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  • New here, how do I?

    Hello all! I am new here and am working on restoring some family photos. Here is a photo of my father and his twin brother. I need help fixing the missing information on the face of my uncle. How do I fix this? As you can see there is some information left over but very faded. I am new at PhotoShop, but am able to get around in it pretty good. I just need to know what steps to take.
    I also would like to know how to get rid of the other fingerprints. Thanks for all help.

    Attached Files

  • #2
    Hi Rita,

    Welcome to Retouch Pro.

    Had a very quick go with your picture, so the end result is a bit rough. I did a rough selection round the boy's face using quick mask, then copied and pasted to another layer. Adjusted levels to get as close a match as possible, then cloned to blend edges.

    There's so many finger prints on the image that I don't think you'll be able to remove them all without spending a great deal of time. I removed the major ones with clone tool.

    Adjusted levels to up contrast (not sure that was a good idea as it increased the noise).
    Attached Files


    • #3
      Hi Rita,

      OK, I'll try and give you a little more detail on what I did.

      I've re-worked the picture, and I'll post the new one below (not sure whether it's better/worse or than my last post, but technique used is likely to be similar).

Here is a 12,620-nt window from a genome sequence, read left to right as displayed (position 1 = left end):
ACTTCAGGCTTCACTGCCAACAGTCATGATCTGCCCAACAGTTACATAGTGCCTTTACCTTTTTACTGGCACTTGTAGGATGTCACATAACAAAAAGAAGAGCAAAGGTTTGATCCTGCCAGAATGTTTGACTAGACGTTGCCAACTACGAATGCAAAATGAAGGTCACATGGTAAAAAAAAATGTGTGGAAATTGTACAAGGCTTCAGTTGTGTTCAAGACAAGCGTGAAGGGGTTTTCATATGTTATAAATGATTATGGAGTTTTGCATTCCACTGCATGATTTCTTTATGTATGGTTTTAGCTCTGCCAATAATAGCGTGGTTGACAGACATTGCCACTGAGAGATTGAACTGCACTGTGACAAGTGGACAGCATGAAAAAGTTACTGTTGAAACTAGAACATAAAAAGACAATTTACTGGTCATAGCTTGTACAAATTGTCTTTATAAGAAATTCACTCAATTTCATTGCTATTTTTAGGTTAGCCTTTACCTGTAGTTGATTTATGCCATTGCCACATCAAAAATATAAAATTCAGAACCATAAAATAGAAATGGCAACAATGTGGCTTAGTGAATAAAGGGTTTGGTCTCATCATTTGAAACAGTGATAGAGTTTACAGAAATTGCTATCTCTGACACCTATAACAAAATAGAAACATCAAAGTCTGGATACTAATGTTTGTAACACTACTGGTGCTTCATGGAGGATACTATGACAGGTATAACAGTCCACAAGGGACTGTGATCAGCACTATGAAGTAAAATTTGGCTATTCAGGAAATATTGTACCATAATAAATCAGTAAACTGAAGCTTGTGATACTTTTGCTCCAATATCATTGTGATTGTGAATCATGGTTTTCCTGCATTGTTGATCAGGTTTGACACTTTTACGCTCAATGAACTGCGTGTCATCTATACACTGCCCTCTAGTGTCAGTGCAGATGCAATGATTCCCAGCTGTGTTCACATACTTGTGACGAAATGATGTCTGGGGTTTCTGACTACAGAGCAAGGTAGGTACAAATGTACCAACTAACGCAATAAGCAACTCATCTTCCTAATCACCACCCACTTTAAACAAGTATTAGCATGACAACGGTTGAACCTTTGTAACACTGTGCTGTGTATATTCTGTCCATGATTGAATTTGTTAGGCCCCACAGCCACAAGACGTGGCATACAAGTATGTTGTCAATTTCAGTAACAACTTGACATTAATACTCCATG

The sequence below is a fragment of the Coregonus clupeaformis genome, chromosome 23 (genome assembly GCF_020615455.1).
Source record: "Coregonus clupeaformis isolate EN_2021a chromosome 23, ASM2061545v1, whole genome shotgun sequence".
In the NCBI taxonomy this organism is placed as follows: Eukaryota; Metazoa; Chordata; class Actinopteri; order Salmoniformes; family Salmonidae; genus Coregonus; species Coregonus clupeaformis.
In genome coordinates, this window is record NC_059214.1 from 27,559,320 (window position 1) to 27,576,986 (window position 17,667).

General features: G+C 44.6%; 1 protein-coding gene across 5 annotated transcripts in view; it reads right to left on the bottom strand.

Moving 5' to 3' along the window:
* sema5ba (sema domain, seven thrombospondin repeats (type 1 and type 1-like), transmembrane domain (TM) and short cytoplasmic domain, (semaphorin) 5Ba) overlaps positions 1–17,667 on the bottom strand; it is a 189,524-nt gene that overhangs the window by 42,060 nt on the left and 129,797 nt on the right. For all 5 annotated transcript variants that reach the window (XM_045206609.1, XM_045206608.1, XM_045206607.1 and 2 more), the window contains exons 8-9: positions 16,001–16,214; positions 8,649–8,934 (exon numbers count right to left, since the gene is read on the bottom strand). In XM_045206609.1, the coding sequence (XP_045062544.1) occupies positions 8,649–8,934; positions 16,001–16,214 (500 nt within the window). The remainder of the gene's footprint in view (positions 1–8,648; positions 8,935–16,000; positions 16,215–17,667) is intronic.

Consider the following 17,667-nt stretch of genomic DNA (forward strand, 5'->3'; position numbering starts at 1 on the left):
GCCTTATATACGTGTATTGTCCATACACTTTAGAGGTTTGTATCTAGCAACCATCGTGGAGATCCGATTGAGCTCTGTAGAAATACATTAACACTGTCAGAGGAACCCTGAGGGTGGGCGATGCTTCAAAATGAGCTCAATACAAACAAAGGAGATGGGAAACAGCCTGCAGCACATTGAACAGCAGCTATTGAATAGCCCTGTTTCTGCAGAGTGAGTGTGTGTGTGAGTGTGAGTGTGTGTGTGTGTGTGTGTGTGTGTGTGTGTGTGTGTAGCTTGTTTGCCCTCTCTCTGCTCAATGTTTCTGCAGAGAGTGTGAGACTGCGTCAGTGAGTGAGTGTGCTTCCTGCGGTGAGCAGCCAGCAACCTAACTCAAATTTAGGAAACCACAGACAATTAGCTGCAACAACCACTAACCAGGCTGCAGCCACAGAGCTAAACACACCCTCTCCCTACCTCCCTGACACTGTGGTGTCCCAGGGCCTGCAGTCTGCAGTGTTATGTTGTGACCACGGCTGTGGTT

Sorry I couldn't e-mail this to you, but my ISP's e-mail server is playing up at the moment.

      The first thing I did was to duplicate the image to a new layer (I always do this so that I'm not working on the original).

      De-saturated the new layer as its easier to match lighting on a B&W image because you don't get color shift problems.

      Now using the quick mask tool I did a rough selection round the fingerprint on the boys face, then I copied and pasted it to a new layer, by clicking Edit > Copy then Edit > Paste.

      Made new paste layer active, and adjusted levels (as in attachment below) to match lighting as close as possible to the underlying image.

      De-activated Background (original image), and did a Merge Layers when I was satisfied with the match.

      Repeated this technique for other heavily fingerprinted areas to top left of picture.

      Now I created a new layer to clone on (always work on a seperate layer when cloning as it's easier to remove mistakes by just erasing with eraser tool).

      Most of the work now was just a matter of cloning out blemishes and hiding the "rough" edges of the patches done earlier.

      Mostly this is a matter of eye, and I can't tell you exactly what I did, but here's a few pointers when cloning.

      To hide the fingerprints, I used a soft clone brush set to about 10% opacity, switched off aligned, and selected an area close to the fingerprint, then slowly built up the clone to cover the fingerprint. I haven't totally removed them, as I found you lost the underlying detail if you overdid it.

      For the rest, vary the brush size and opacity of your clone tool for best results. Experiment to find what works best for the bit you're working on. As its on a seperate layer you can erase it if it doesn't look good, and try again.

      Once I'd got what I thought was a reasonable image, I created a new layer, set it to color mode. I sampled the color from the original, and used Paintbucket to color the layer, then I reduced layer opacity to about 65-70% as this gave me the best color.

      Lastly I made a levels adjustment layer, and adjusted it to increase the contrast a little.

      Hope this is useful to you, anything that needs clarifying, let me know and I'll see if I can explain it better.